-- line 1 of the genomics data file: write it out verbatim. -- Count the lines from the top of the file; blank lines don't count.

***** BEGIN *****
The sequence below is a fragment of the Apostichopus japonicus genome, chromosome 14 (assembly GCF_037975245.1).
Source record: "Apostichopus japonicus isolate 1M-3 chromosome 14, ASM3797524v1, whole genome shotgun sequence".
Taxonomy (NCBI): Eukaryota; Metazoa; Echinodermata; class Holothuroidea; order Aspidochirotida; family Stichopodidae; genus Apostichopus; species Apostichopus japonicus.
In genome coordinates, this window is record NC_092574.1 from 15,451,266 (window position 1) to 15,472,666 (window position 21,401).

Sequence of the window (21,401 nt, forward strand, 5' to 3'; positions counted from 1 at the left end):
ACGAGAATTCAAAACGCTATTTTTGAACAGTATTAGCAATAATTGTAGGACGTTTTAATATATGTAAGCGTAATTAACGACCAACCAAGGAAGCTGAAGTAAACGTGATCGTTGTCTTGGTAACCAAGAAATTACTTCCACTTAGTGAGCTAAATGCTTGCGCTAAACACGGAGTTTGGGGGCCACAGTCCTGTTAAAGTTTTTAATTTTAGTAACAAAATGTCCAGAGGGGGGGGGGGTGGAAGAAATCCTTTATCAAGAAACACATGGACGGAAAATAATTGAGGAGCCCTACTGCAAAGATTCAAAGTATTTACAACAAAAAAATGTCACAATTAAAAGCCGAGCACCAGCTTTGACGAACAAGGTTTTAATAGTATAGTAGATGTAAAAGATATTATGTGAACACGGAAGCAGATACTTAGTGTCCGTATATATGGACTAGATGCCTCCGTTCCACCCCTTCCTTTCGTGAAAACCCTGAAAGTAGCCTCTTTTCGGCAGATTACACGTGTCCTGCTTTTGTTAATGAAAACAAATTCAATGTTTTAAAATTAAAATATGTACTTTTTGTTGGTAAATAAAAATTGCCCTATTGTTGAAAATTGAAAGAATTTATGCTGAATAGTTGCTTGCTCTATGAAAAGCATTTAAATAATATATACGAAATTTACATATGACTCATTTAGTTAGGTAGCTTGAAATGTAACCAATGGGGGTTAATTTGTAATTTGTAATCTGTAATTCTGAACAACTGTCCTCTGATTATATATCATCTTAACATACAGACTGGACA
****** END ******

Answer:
The sequence below is a fragment of the Apostichopus japonicus genome, chromosome 14 (assembly GCF_037975245.1).